Academic Catalog


Foothill College Course Outline of Record

Foothill College Course Outline of Record
Heading Value
Units: 4.5
Hours: 4 lecture, 2 laboratory per week (72 total per quarter)
Advisory: MATH 10, C S 31A, C S 21A or 21B.
Degree & Credit Status: Degree-Applicable Credit Course
Foothill GE: Non-GE
Transferable: CSU
Grade Type: Letter Grade (Request for Pass/No Pass)
Repeatability: Not Repeatable


Introduction of Big Data ecosystems, tool infrastructure and industrial applications. Overview of the evolution, characteristics and significance of Big Data and the analytics process model. Hands-on exploration of Big Data solutions for specific industries. Concept topics include data management such as acquiring, cleansing and normalizing Big Data; application to log analytics, fraud detection, social media patterns, call centers, etc.; review of traditional SQL based Relational Database Management and issues with scaling when datasets are too big; methodology of NoSQL; big data technology infrastructures, such as the Hadoop framework and ecosystem components including Hadoop Distributed File Systems (HDFS), Hbase, MapReduce, Oozie, Pig and functionality used in Big Data; survey of tools in analytics and data visualization (DVT); survey of deployment patterns used in various industries.

Course Objectives

The student will be able to:
A. Harness "big data" solutions and tools and solve business problems.
B. Understand the MapReduce Programming Model.
C. Understand the Hadoop ecosystem and how they function within the stack.
D. Use a Hadoop File System (HDFS).
E. Understand how to integrate Hadoop within the production environment.
F. Set up and use MySQL database.
G. Set up a Hadoop cluster via platforms such as Cloudera Quickstart VM.
H. Use NoSQL database solutions such as DataStax.

Course Content

A. Big Data Concepts & Characteristics
1. Introduction to Data at Scale
2. Define "big" data
3. The impact of "big" data
4. Adoption and use cases
5. Major players in the ecosystem
B. Describe the evolution of how we store data and why
1. Structured, Unstructured and Semi-Structured data
2. Reasons to store unstructured data
C. Big Data & Analytics
1. Analytics & Analytical Model Requirements
2. Data Collection, Sampling, Preprocessing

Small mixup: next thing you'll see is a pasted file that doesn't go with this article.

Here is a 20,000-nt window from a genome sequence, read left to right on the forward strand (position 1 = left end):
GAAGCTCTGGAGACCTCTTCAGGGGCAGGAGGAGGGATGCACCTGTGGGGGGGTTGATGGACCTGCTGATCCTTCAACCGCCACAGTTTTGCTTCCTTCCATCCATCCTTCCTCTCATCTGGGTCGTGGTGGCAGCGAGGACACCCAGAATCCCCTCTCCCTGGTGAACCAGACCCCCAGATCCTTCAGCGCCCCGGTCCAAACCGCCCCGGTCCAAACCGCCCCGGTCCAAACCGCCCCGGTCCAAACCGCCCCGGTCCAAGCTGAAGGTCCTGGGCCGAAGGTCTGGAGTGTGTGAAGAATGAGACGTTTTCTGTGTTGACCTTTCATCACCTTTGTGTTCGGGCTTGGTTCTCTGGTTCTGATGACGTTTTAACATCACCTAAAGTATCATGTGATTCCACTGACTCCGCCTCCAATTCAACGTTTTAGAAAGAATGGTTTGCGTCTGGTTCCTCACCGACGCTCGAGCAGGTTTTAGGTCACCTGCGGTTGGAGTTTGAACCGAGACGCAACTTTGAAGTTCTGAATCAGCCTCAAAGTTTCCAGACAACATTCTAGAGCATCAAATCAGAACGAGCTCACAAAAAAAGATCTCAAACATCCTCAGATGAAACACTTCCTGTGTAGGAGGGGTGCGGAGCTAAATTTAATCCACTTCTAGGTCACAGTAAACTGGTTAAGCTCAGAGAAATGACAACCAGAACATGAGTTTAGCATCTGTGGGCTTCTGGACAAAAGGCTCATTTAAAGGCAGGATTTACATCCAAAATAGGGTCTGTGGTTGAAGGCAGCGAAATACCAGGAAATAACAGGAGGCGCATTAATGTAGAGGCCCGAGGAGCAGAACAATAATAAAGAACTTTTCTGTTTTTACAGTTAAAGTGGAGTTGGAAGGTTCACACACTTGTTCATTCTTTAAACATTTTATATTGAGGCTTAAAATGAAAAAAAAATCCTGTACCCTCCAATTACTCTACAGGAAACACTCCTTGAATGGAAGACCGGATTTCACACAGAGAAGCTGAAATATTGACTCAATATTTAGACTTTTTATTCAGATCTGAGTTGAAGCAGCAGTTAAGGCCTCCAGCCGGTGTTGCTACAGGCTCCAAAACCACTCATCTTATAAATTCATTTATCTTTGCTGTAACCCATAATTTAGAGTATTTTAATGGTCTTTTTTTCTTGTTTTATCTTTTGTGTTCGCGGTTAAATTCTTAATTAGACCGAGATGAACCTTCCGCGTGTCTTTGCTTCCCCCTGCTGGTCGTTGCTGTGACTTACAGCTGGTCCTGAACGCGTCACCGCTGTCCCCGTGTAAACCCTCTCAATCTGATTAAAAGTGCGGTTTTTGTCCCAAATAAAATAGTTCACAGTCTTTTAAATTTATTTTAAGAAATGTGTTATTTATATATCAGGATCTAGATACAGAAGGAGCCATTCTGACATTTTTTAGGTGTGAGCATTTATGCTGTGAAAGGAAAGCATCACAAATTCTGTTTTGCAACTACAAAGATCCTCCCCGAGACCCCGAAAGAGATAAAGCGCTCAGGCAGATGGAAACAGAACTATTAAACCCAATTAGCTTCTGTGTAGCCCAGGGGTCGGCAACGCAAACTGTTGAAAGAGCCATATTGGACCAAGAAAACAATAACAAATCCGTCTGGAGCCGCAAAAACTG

3. Relational Databases & SQL
4. NoSQL Data Model & Solutions
5. Data Management Practice: MySQL (Server/Personal or AWS), HBase and/or Cassandra
D. Technology Infrastructure
1. MapReduce Programming Model
2. Basics of Hadoop Framework
3. Hadoop Distributed File System (HDFS) for large data sets
4. Hadoop Solutions including types of analyses powered by Hadoop and industry use cases for Hadoop
5. Hadoop ecosystem composed of Hive, Pig, Impala, HBase, Flume, Sqoop, Kafka, and Oozie
6. Spark clustering framework
E. Data Visualization
1. ETL (Extract, Transform, Load) Processing
2. Explore how data visualization helps in the analysis and understanding of complex data
3. Overview of Data visualization tools
4. Follow good design practices for visualization and various approaches for different data types

Lab Content

A. Implementation and report exploring a specific case study of a Big Data Industry Application.
1. Explore applications such as Banking, Healthcare, Energy, Retail, Media, Manufacturing, Insurance, Telecommunications.
2. Understand differences between specific case studies such as a Banking Application specific case study can be Fraud Detection Or Trade Surveillance or Customer Relationship Management.
B. Building a project to manage large data sets.
1. Learn how to download datasets.
2. How to load data from relational databases and other sources.
C. Develop in an ecosystem that handles large data.
1. Work with Hadoop ecosystem.